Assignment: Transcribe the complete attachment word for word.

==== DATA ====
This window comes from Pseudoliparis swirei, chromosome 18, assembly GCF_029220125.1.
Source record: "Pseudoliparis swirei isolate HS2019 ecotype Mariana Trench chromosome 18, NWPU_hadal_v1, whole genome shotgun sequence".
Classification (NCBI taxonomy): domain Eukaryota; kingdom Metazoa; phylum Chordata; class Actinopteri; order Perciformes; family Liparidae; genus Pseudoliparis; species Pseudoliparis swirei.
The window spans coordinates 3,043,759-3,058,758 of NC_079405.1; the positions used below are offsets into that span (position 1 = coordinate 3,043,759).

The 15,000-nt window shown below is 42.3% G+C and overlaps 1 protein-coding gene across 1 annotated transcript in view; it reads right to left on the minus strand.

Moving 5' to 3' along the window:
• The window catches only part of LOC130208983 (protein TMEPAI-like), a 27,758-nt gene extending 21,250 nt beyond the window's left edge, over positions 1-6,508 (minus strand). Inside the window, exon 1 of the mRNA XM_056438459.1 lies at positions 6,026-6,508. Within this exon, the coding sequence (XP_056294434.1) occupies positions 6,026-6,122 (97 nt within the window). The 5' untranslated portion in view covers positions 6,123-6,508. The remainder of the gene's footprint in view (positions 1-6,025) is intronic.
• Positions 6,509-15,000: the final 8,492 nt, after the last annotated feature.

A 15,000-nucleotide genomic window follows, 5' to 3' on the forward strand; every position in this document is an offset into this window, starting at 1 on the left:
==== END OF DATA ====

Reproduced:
This window comes from Pseudoliparis swirei, chromosome 18, assembly GCF_029220125.1.
Source record: "Pseudoliparis swirei isolate HS2019 ecotype Mariana Trench chromosome 18, NWPU_hadal_v1, whole genome shotgun sequence".
Classification (NCBI taxonomy): domain Eukaryota; kingdom Metazoa; phylum Chordata; class Actinopteri; order Perciformes; family Liparidae; genus Pseudoliparis; species Pseudoliparis swirei.
The window spans coordinates 3,043,759-3,058,758 of NC_079405.1; the positions used below are offsets into that span (position 1 = coordinate 3,043,759).

The 15,000-nt window shown below is 42.3% G+C and overlaps 1 protein-coding gene across 1 annotated transcript in view; it reads right to left on the minus strand.

Moving 5' to 3' along the window:
• The window catches only part of LOC130208983 (protein TMEPAI-like), a 27,758-nt gene extending 21,250 nt beyond the window's left edge, over positions 1-6,508 (minus strand). Inside the window, exon 1 of the mRNA XM_056438459.1 lies at positions 6,026-6,508. Within this exon, the coding sequence (XP_056294434.1) occupies positions 6,026-6,122 (97 nt within the window). The 5' untranslated portion in view covers positions 6,123-6,508. The remainder of the gene's footprint in view (positions 1-6,025) is intronic.
• Positions 6,509-15,000: the final 8,492 nt, after the last annotated feature.

A 15,000-nucleotide genomic window follows, 5' to 3' on the forward strand; every position in this document is an offset into this window, starting at 1 on the left: